Molybdenum plays an important role in nitrogen use efficiency and for the ripening and storability of apples, so it is an area Mr Kitney will look at in more detail this season. “It’s easy to address molybdenum with a foliar application or one to the rooting area, but before we do anything we’ll examine what effects it is having. Getting consistent products to the supermarket shelf is absolutely key.”
Where low boron is an issue, Dr Blackman says an application around flowering may be beneficial, although decisions will be supported with in-season leaf tissue testing to precisely confirm crop requirements.
Organic matter is another soil characteristic where TerraMap shows some variability across the farm, with levels ranging from 3-3.5% on much of the hop-growing ground, up to 6-7% in the apple orchards.
Mr Capper acknowledges the traditional approach of clearing hop yards and leaving ground bare over winter does mean organic matter tends to be quite low, however he is already working to remedy this with cover crops. A rye, oat and phacelia mix is sown at a high seed rate down the rows in the autumn, then topped and incorporated into the soil in early summer before it competes with the hops.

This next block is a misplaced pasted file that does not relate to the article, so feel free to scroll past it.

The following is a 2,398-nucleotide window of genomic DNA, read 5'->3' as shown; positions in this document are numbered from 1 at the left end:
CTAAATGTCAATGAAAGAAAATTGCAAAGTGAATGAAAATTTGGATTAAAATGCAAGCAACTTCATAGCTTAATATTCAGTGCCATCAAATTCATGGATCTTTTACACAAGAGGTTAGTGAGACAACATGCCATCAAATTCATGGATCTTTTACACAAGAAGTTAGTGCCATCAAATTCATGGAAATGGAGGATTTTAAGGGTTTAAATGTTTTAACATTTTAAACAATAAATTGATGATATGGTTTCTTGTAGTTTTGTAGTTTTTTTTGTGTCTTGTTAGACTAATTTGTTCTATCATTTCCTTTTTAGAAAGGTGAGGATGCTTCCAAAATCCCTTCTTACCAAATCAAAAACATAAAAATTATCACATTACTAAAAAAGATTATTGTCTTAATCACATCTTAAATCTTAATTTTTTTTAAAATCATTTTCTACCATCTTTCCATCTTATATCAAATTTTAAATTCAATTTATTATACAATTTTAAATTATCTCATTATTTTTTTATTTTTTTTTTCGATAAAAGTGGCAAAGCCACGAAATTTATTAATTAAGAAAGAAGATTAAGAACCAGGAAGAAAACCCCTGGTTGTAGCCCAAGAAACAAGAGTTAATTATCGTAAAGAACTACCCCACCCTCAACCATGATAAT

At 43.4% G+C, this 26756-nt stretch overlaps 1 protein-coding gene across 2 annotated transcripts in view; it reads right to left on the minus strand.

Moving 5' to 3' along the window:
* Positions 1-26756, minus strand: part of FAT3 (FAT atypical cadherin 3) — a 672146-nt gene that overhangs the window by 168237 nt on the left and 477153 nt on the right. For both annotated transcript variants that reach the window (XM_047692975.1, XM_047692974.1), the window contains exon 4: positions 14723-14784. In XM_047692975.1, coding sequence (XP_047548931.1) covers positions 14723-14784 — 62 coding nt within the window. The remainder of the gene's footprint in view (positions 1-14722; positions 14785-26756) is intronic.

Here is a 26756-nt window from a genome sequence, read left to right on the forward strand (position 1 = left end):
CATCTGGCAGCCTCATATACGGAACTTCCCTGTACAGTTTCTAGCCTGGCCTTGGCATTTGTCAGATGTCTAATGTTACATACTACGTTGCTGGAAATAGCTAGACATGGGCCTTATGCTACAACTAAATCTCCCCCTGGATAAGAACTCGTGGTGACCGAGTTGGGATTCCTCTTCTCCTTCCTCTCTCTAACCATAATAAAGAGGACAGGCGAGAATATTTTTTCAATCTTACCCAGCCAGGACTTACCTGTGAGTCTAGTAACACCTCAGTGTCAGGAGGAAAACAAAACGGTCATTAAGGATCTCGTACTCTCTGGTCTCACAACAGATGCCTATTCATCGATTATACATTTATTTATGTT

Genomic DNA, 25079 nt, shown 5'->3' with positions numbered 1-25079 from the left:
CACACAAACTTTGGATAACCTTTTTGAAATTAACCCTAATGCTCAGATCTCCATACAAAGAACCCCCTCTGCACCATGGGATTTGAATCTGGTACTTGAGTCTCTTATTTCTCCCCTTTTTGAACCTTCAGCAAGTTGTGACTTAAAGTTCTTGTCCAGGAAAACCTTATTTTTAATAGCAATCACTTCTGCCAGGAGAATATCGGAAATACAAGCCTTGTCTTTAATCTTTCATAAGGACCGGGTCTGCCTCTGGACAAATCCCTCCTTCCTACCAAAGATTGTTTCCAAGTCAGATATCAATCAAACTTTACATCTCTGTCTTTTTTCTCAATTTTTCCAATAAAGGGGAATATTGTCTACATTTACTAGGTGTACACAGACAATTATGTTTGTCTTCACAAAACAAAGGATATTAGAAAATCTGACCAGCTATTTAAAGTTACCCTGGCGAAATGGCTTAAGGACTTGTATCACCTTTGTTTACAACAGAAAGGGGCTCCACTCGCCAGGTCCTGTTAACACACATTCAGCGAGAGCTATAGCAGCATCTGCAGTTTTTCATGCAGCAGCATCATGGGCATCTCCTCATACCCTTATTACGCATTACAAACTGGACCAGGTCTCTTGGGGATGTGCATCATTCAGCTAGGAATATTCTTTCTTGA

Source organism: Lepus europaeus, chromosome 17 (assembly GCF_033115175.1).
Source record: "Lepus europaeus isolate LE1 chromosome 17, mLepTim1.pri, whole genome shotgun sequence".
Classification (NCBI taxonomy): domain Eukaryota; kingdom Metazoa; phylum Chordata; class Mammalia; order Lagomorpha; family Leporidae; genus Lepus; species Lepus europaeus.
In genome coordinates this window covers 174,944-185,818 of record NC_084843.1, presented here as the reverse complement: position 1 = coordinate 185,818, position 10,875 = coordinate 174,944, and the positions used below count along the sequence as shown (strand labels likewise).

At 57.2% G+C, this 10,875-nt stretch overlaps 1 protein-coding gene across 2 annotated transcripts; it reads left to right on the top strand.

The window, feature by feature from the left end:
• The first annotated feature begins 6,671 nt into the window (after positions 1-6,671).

This replenishes some of the organic matter lost when leaf and vine material is removed at the end of the season – material that is currently mulched and spread under apple trees to help suppress weeds, add organic matter and support soil biology in the orchards.
“Our understanding of soils is increasing all the time, but there’s still an awful lot more to learn. TerraMapping moves the whole game forward and as a grower it is fascinating to be able to identify differences and plan how to address them,” Mr Capper concludes.